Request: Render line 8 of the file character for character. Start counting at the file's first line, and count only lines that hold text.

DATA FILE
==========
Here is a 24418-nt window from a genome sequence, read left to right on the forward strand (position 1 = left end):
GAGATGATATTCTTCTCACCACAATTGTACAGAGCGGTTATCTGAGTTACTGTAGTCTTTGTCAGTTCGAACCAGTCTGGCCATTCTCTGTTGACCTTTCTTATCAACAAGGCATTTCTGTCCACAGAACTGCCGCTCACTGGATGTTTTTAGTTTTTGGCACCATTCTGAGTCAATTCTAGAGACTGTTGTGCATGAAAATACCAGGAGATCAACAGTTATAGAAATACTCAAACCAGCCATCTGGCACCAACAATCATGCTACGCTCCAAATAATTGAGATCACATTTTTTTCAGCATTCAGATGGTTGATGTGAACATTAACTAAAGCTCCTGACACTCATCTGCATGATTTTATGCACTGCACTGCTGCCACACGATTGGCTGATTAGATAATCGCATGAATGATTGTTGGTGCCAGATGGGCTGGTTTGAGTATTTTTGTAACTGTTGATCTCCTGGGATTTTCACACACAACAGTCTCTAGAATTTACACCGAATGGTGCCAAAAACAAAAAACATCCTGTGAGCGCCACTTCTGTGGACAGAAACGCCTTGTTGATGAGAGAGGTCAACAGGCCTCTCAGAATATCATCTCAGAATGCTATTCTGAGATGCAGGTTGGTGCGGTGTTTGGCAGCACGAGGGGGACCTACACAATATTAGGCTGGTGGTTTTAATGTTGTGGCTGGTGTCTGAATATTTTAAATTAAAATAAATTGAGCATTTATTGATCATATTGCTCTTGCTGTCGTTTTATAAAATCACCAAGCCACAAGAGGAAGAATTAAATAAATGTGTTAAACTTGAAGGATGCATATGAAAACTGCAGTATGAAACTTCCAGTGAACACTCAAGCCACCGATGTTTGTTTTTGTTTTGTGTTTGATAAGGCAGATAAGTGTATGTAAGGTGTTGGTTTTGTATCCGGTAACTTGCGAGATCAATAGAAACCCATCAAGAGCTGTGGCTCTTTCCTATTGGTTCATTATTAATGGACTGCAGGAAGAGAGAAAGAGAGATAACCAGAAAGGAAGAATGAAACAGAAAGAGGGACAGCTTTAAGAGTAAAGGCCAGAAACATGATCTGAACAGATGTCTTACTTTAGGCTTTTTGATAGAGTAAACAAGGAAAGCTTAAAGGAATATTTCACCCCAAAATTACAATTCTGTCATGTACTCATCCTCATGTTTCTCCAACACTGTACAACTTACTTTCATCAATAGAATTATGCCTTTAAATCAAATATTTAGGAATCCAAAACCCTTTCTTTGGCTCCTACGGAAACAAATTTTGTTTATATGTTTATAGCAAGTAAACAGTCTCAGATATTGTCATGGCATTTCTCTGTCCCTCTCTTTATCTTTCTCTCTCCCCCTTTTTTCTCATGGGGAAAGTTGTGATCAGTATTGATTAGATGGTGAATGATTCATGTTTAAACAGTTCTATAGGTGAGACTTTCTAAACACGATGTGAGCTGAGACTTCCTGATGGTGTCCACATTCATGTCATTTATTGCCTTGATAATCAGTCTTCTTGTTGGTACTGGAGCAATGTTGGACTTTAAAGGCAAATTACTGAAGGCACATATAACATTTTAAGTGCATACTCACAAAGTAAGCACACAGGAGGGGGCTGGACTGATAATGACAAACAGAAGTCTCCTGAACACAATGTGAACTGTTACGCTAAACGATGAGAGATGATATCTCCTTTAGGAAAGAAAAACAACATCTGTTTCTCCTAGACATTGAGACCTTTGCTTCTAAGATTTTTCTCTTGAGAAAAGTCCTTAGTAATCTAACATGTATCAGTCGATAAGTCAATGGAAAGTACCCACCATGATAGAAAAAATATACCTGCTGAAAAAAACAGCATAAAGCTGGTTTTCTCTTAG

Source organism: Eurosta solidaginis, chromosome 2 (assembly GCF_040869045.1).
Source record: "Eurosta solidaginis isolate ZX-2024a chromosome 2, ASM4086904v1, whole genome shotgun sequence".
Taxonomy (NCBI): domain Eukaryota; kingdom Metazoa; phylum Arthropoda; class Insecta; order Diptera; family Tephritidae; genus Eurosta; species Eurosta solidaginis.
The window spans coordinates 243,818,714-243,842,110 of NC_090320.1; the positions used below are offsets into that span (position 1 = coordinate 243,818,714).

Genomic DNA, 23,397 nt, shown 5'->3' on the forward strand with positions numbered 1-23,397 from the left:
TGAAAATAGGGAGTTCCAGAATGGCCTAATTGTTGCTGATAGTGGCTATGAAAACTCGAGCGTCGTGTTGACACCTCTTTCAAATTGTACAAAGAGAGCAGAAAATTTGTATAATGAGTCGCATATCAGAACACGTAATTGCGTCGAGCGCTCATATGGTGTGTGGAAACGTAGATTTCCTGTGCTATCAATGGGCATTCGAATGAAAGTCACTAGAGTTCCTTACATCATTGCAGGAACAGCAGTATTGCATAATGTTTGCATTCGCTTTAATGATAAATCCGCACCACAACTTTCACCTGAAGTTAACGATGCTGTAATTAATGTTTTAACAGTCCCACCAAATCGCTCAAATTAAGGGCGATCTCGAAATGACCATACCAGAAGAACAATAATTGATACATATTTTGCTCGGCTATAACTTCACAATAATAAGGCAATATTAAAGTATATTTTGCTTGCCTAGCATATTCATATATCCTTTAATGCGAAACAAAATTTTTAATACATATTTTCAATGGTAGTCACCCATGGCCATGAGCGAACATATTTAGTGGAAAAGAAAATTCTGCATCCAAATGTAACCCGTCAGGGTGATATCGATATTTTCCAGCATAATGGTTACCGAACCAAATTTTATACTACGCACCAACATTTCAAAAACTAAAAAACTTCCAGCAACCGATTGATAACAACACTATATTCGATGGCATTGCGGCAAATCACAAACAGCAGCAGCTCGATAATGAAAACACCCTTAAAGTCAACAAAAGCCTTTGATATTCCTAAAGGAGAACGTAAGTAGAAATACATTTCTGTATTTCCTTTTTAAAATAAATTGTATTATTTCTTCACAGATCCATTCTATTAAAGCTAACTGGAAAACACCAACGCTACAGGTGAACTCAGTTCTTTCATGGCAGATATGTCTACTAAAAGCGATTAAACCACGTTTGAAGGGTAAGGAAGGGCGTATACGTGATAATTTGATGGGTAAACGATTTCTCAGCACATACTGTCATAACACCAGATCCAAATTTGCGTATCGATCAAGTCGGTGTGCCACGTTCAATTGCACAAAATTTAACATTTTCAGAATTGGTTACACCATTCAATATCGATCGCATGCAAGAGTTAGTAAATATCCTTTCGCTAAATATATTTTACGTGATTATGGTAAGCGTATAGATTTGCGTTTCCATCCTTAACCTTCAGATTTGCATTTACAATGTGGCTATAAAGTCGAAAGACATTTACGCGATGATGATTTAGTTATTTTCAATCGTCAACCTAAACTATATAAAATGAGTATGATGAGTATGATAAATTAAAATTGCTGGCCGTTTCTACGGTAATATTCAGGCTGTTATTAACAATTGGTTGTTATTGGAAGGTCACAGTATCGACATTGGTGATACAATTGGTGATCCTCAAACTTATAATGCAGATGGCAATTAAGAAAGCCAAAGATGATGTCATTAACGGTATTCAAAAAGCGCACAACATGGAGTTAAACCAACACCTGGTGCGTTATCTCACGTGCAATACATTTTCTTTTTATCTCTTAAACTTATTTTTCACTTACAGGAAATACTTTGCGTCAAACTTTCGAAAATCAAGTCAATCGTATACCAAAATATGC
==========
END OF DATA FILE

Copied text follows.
TGAAAATAGGGAGTTCCAGAATGGCCTAATTGTTGCTGATAGTGGCTATGAAAACTCGAGCGTCGTGTTGACACCTCTTTCAAATTGTACAAAGAGAGCAGAAAATTTGTATAATGAGTCGCATATCAGAACACGTAATTGCGTCGAGCGCTCATATGGTGTGTGGAAACGTAGATTTCCTGTGCTATCAATGGGCATTCGAATGAAAGTCACTAGAGTTCCTTACATCATTGCAGGAACAGCAGTATTGCATAATGTTTGCATTCGCTTTAATGATAAATCCGCACCACAACTTTCACCTGAAGTTAACGATGCTGTAATTAATGTTTTAACAGTCCCACCAAATCGCTCAAATTAAGGGCGATCTCGAAATGACCATACCAGAAGAACAATAATTGATACATATTTTGCTCGGCTATAACTTCACAATAATAAGGCAATATTAAAGTATATTTTGCTTGCCTAGCATATTCATATATCCTTTAATGCGAAACAAAATTTTTAATACATATTTTCAATGGTAGTCACCCATGGCCATGAGCGAACATATTTAGTGGAAAAGAAAATTCTGCATCCAAATGTAACCCGTCAGGGTGATATCGATATTTTCCAGCATAATGGTTACCGAACCAAATTTTATACTACGCACCAACATTTCAAAAACTAAAAAACTTCCAGCAACCGATTGATAACAACACTATATTCGATGGCATTGCGGCAAATCACAAACAGCAGCAGCTCGATAATGAAAACACCCTTAAAGTCAACAAAAGCCTTTGATATTCCTAAAGGAGAACGTAAGTAGAAATACATTTCTGTATTTCCTTTTTAAAATAAATTGTATTATTTCTTCACAGATCCATTCTATTAAAGCTAACTGGAAAACACCAACGCTACAGGTGAACTCAGTTCTTTCATGGCAGATATGTCTACTAAAAGCGATTAAACCACGTTTGAAGGGTAAGGAAGGGCGTATACGTGATAATTTGATGGGTAAACGATTTCTCAGCACATACTGTCATAACACCAGATCCAAATTTGCGTATCGATCAAGTCGGTGTGCCACGTTCAATTGCACAAAATTTAACATTTTCAGAATTGGTTACACCATTCAATATCGATCGCATGCAAGAGTTAGTAAATATCCTTTCGCTAAATATATTTTACGTGATTATGGTAAGCGTATAGATTTGCGTTTCCATCCTTAACCTTCAGATTTGCATTTACAATGTGGCTATAAAGTCGAAAGACATTTACGCGATGATGATTTAGTTATTTTCAATCGTCAACCTAAACTATATAAAATGAGTATGATGAGTATGATAAATTAAAATTGCTGGCCGTTTCTACGGTAATATTCAGGCTGTTATTAACAATTGGTTGTTATTGGAAGGTCACAGTATCGACATTGGTGATACAATTGGTGATCCTCAAACTTATAATGCAGATGGCAATTAAGAAAGCCAAAGATGATGTCATTAACGGTATTCAAAAAGCGCACAACATGGAGTTAAACCAACACCTGGTGCGTTATCTCACGTGCAATACATTTTCTTTTTATCTCTTAAACTTATTTTTCACTTACAGGAAATACTTTGCGTCAAACTTTCGAAAATCAAGTCAATCGTATACCAAAATATGC